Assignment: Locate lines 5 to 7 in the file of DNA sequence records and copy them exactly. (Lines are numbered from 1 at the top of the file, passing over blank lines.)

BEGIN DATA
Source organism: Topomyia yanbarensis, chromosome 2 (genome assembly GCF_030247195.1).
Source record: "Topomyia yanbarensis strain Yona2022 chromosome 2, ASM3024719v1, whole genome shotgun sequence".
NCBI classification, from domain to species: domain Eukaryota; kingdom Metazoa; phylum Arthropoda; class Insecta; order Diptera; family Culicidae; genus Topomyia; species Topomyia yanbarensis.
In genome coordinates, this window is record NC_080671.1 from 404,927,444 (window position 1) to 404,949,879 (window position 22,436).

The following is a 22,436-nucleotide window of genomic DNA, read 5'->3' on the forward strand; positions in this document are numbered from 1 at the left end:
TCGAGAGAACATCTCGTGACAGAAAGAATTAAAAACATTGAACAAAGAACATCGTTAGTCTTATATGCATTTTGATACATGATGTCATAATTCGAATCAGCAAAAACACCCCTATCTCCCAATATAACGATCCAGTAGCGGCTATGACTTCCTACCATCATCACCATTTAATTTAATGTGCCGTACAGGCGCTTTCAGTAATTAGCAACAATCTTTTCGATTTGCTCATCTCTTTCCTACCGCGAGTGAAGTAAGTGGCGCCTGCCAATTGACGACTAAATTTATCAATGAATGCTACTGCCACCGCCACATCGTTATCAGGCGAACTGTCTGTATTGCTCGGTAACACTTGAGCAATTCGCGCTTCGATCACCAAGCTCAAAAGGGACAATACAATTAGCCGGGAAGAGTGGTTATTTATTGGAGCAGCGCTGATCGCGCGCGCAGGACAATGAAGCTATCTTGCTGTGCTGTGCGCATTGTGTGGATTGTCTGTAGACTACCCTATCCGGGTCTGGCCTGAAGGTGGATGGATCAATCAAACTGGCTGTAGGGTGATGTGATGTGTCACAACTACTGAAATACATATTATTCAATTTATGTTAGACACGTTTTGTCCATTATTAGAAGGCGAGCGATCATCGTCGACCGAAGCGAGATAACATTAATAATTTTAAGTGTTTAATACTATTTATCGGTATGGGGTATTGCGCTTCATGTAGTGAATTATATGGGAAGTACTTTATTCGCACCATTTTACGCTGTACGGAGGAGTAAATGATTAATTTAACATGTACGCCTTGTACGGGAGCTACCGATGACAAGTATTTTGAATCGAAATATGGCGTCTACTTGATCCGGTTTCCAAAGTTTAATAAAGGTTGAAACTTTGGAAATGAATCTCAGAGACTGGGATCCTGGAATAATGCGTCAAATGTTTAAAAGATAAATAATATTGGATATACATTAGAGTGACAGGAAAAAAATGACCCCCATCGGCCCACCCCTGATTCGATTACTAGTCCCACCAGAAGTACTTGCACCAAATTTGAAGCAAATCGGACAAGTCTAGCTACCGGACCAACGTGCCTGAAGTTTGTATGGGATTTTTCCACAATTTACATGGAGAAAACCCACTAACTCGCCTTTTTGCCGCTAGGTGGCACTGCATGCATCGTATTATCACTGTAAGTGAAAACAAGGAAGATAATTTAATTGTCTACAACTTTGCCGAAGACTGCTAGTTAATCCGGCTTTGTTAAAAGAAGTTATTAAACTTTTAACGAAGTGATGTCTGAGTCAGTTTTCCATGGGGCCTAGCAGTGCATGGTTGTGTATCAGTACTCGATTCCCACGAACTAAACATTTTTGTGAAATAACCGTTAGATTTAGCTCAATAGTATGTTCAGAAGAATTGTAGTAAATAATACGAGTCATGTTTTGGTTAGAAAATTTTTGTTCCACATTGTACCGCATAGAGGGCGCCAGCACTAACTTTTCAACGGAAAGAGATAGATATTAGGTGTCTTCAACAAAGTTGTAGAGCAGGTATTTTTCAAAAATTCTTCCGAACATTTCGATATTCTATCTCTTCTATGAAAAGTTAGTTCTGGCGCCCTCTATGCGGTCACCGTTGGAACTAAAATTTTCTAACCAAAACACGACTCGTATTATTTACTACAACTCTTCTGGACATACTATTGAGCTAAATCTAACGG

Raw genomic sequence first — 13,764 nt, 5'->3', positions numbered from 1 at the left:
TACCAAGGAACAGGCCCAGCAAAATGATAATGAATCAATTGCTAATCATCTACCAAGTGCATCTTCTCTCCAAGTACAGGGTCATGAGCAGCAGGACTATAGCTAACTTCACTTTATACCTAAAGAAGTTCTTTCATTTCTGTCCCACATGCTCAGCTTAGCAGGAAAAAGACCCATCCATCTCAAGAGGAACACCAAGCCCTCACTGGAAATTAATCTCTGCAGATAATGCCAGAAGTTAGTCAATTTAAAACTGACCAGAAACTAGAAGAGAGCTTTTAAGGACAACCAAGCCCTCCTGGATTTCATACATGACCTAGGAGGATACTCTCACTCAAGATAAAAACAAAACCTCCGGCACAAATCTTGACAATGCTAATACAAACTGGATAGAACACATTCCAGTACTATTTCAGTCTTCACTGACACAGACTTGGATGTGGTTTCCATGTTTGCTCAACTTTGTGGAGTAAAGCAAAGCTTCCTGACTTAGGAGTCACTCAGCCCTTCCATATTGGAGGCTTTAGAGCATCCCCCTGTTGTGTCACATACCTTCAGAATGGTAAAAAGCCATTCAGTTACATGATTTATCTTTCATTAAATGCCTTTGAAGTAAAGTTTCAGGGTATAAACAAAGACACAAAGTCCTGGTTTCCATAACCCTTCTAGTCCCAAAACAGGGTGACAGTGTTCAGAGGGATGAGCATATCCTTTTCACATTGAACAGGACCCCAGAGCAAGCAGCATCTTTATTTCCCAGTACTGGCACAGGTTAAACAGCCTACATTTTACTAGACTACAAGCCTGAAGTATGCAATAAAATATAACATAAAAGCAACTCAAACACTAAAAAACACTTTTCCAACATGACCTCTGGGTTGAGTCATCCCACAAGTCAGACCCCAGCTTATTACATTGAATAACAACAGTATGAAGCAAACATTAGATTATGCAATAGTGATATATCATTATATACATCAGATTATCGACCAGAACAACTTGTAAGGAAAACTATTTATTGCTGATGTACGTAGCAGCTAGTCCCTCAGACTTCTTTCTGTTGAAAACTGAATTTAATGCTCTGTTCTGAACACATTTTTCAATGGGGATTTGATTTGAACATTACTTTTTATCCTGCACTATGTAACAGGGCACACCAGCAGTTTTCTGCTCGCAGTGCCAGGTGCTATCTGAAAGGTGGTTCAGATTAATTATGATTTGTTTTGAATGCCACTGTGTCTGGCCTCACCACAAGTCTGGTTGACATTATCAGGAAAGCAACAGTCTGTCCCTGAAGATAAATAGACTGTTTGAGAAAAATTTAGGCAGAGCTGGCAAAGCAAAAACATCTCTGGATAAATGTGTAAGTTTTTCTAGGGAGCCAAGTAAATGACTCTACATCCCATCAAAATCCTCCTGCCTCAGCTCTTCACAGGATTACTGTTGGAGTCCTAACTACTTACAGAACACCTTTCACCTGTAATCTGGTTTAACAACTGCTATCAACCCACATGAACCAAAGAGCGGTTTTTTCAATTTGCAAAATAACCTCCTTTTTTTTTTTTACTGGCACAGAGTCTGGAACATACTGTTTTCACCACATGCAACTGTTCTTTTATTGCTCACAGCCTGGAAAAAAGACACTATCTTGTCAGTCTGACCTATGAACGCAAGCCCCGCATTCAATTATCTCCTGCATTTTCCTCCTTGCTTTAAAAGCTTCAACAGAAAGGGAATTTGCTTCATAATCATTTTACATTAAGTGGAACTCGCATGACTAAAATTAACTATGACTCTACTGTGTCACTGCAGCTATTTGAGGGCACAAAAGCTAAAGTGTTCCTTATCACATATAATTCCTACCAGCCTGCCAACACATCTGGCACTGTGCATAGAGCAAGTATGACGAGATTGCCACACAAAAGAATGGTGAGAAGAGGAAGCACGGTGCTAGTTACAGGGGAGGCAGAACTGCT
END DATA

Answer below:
The following is a 22,436-nucleotide window of genomic DNA, read 5'->3' on the forward strand; positions in this document are numbered from 1 at the left end:
TCGAGAGAACATCTCGTGACAGAAAGAATTAAAAACATTGAACAAAGAACATCGTTAGTCTTATATGCATTTTGATACATGATGTCATAATTCGAATCAGCAAAAACACCCCTATCTCCCAATATAACGATCCAGTAGCGGCTATGACTTCCTACCATCATCACCATTTAATTTAATGTGCCGTACAGGCGCTTTCAGTAATTAGCAACAATCTTTTCGATTTGCTCATCTCTTTCCTACCGCGAGTGAAGTAAGTGGCGCCTGCCAATTGACGACTAAATTTATCAATGAATGCTACTGCCACCGCCACATCGTTATCAGGCGAACTGTCTGTATTGCTCGGTAACACTTGAGCAATTCGCGCTTCGATCACCAAGCTCAAAAGGGACAATACAATTAGCCGGGAAGAGTGGTTATTTATTGGAGCAGCGCTGATCGCGCGCGCAGGACAATGAAGCTATCTTGCTGTGCTGTGCGCATTGTGTGGATTGTCTGTAGACTACCCTATCCGGGTCTGGCCTGAAGGTGGATGGATCAATCAAACTGGCTGTAGGGTGATGTGATGTGTCACAACTACTGAAATACATATTATTCAATTTATGTTAGACACGTTTTGTCCATTATTAGAAGGCGAGCGATCATCGTCGACCGAAGCGAGATAACATTAATAATTTTAAGTGTTTAATACTATTTATCGGTATGGGGTATTGCGCTTCATGTAGTGAATTATATGGGAAGTACTTTATTCGCACCATTTTACGCTGTACGGAGGAGTAAATGATTAATTTAACATGTACGCCTTGTACGGGAGCTACCGATGACAAGTATTTTGAATCGAAATATGGCGTCTACTTGATCCGGTTTCCAAAGTTTAATAAAGGTTGAAACTTTGGAAATGAATCTCAGAGACTGGGATCCTGGAATAATGCGTCAAATGTTTAAAAGATAAATAATATTGGATATACATTAGAGTGACAGGAAAAAAATGACCCCCATCGGCCCACCCCTGATTCGATTACTAGTCCCACCAGAAGTACTTGCACCAAATTTGAAGCAAATCGGACAAGTCTAGCTACCGGACCAACGTGCCTGAAGTTTGTATGGGATTTTTCCACAATTTACATGGAGAAAACCCACTAACTCGCCTTTTTGCCGCTAGGTGGCACTGCATGCATCGTATTATCACTGTAAGTGAAAACAAGGAAGATAATTTAATTGTCTACAACTTTGCCGAAGACTGCTAGTTAATCCGGCTTTGTTAAAAGAAGTTATTAAACTTTTAACGAAGTGATGTCTGAGTCAGTTTTCCATGGGGCCTAGCAGTGCATGGTTGTGTATCAGTACTCGATTCCCACGAACTAAACATTTTTGTGAAATAACCGTTAGATTTAGCTCAATAGTATGTTCAGAAGAATTGTAGTAAATAATACGAGTCATGTTTTGGTTAGAAAATTTTTGTTCCACATTGTACCGCATAGAGGGCGCCAGCACTAACTTTTCAACGGAAAGAGATAGATATTAGGTGTCTTCAACAAAGTTGTAGAGCAGGTATTTTTCAAAAATTCTTCCGAACATTTCGATATTCTATCTCTTCTATGAAAAGTTAGTTCTGGCGCCCTCTATGCGGTCACCGTTGGAACTAAAATTTTCTAACCAAAACACGACTCGTATTATTTACTACAACTCTTCTGGACATACTATTGAGCTAAATCTAACGG

Raw genomic sequence first — 13,764 nt, 5'->3', positions numbered from 1 at the left: